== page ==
> idioms and metaphors or not.
> In several more years, translation tools may be able to handle the
> syntactic differences between languages more smoothly. At present,
> though, their tendency to translate word-by-word will produce an
> overwhelming surplus of false positives if we try to use them for
> this kind of testing.
> Not that it wouldn't be fun.
> >  >  Substitutions for mine are eagerly solicited.
> >go fly a kite (not you sir)
> <grin>
> Good one.
> >  >
> >>  OK, these last two bring us to the success criteria that address word
> >>  choice--a thorny thicket if ever there was one....
> >
> >I think that the more commonly used a word is, more easily it is
> Not necessarily. Take, for example, the scariest sentence commonly
> heard in the English language:
> "The plane will be in the air momentarily."
> Or the most disgusting:
> "Take this diet supplement and watch the pounds LITERALLY fall off."
> Ewww. Seriously, though, we cannot reliably predict which words users
> will understand. Vocabulary is too quirky and unpredictable a thing
> and, in my experience, seems to depend largely on factors other than
> cognitive ability.
> Furthermore, we would probably be making too many implicit
> assumptions about a site's audience, and we would certainly be
> impinging on the author's right to choose what is "appropriate for
> the content." Hence I think suggestions about word choice belong
> under "advice." I see no useful way of making them normative.
> >
> >To make this easily testable we need a Thesaurus / dictionary that ranks
> >word
> >usage.
> In every language? And is a web author expected to consult this
> thesaurus for every word?
> Believe me, I would be thrilled beyond words if authors paused
> between every sentence to consult a dictionary and ponder their word
> choices. That would be my wet dream (a figurative use of language
> that I would need to gloss, were I claiming conformance!). I would
> also love it if we had peace in the middle east and fuel-efficient
> SUVs. All of these things are equally likely to come to pass in my
> lifetime.
> Keeping a dictionary on the desk and consulting it routinely seems to
> be one of the habits people find most difficult to adopt, for some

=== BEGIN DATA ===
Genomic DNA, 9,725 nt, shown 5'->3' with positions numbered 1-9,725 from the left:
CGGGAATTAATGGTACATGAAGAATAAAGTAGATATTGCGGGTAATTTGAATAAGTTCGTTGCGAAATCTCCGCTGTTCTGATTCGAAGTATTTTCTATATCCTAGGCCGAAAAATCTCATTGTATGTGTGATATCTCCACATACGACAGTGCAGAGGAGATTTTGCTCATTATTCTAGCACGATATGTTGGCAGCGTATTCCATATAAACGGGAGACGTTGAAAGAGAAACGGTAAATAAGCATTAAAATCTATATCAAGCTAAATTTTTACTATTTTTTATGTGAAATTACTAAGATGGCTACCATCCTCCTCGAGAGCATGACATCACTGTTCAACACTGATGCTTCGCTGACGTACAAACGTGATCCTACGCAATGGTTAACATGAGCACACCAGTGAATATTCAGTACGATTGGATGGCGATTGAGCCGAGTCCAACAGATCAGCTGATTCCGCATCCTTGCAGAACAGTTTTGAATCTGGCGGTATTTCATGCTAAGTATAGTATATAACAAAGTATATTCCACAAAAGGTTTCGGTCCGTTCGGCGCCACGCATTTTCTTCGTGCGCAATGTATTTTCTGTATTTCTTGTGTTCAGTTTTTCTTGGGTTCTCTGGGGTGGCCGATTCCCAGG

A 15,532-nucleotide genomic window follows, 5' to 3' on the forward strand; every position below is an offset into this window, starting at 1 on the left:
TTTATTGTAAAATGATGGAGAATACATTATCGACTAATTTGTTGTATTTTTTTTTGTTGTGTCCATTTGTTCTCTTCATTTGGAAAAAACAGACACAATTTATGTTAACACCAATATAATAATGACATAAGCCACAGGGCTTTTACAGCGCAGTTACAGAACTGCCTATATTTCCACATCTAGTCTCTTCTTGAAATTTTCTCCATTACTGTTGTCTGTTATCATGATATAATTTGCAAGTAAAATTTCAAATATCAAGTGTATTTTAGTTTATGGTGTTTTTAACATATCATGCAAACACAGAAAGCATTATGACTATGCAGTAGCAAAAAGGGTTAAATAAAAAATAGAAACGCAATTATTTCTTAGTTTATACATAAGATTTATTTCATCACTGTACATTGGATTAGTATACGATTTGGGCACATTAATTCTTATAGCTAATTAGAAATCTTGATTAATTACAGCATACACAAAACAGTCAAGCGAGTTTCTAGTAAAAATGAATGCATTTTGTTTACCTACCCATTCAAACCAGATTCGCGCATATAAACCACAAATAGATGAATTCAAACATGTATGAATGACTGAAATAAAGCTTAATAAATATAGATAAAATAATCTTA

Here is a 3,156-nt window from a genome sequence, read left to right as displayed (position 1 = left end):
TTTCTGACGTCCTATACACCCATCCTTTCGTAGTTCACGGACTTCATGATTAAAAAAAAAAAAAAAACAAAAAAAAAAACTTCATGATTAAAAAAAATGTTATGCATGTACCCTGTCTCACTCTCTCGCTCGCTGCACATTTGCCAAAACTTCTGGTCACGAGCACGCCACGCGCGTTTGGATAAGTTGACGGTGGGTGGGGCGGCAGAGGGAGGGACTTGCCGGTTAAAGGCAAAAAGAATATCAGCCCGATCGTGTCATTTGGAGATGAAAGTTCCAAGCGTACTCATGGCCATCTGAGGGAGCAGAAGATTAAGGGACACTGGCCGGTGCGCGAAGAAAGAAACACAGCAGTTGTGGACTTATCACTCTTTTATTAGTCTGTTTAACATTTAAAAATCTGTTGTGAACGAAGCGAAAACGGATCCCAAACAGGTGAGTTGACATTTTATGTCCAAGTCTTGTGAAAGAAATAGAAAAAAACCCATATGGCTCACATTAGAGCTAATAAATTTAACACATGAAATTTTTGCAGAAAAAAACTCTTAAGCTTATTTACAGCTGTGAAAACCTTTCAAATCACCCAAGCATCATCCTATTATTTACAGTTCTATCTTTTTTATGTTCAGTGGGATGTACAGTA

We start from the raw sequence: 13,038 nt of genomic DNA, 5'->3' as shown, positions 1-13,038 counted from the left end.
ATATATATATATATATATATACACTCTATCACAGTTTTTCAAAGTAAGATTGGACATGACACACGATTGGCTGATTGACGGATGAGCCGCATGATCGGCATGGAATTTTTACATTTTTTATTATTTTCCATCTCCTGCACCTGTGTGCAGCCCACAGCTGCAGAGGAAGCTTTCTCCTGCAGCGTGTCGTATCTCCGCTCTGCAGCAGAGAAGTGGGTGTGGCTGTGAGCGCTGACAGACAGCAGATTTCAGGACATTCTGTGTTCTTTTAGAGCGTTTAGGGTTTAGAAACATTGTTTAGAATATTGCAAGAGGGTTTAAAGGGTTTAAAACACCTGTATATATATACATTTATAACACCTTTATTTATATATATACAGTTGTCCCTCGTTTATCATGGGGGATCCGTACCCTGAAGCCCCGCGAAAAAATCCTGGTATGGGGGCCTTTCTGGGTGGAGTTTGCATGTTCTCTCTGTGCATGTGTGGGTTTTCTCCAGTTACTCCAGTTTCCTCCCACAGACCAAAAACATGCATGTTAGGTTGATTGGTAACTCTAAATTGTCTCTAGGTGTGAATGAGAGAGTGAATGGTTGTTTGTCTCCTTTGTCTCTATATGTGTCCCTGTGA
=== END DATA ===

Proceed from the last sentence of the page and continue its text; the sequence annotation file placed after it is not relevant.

> reason. Perhaps it's something to do with misguided pride. Perhaps
> it's just laziness.
> But even if web authors could be persuaded to adopt this habit, I
> would still oppose, for reasons stated already, any success criterion
> that limited the lexicon on which authors were permitted to draw.
> If we want to include use of such a dictionary (assuming one exists)
> as a piece of advice, I'd say that's probably fine -- though I do
> think that choosing the most accurate word available nearly always
> produces better communication than choosing the commonest word
> available.
> Let me clarify, at the risk of repeating myself: even if we could
> come up with a testable way of drawing the line -- e.g., "Thou shalt
> not use a word with a so-called difficulty rating of less than three"
> -- I would not support such a restrictive and probably
> counterproductive success criterion. Advice, yes, criterion, no.
> Authors need to be free to choose the RIGHT word to express their
> ideas. We cannot demand that they avoid the best word and substitute
> a less accurate word, simply because the right word may be one that
> is seldom used. Doing so would impoverish communication and do a
> disservice to writer and reader alike. (Besides, the tremors caused
> by Flaubert violently spinning in his grave might cause major natural
> disasters in Normandy.)
> It seems to me that asking authors to provide a link to a dictionary
> (either internal or external) is perhaps the best practical way to
> ensure that readers have the resources they need to understand a
> text, regardless of which words they already understand. One reason I
> like this solution is that it offers greater choice and flexibility
> to the users.
> By the way, the National Cancer Institute has an interesting
> implementation of a dictionary for specialized terms. [1] Obviously
> there are a lot of these special terms in Cancer Land. The reader can
> choose to have an NCI web page displayed in "normal" mode or
> "dictionary" mode. In dictionary mode, specialized terms are
> highlighted and hyperlinked to definitions from a variety of sources.
> I believe the system uses pop-up windows; it's been a long time since
> I played with it.
> I'm sure this approach is not unique to NCI; I mention it simply
> because it seems like a good solution for sites that have to use a
> lot of jargon or unfamiliar terminology. Users who do not need the
> dictionary can turn off the highlighting so that it doesn't distract
> them, and users who do need the definitions have very easy access to
> them. Each user gets to choose which presentation he prefers.
> Best,
> jo
> [1] See http://plan.cancer.gov/scipri/genes.htm and click on "Define
> terms on this page."
> >
> >I had understood that we could consider something testable even if the
> >was not yet created for it, but could be created and assume that Bobby or
> >others will follow suit, even if there is some time laps.
> >
> >
> >All the best
> >Lisa
Received on Wednesday, 13 March 2002 02:49:55 UTC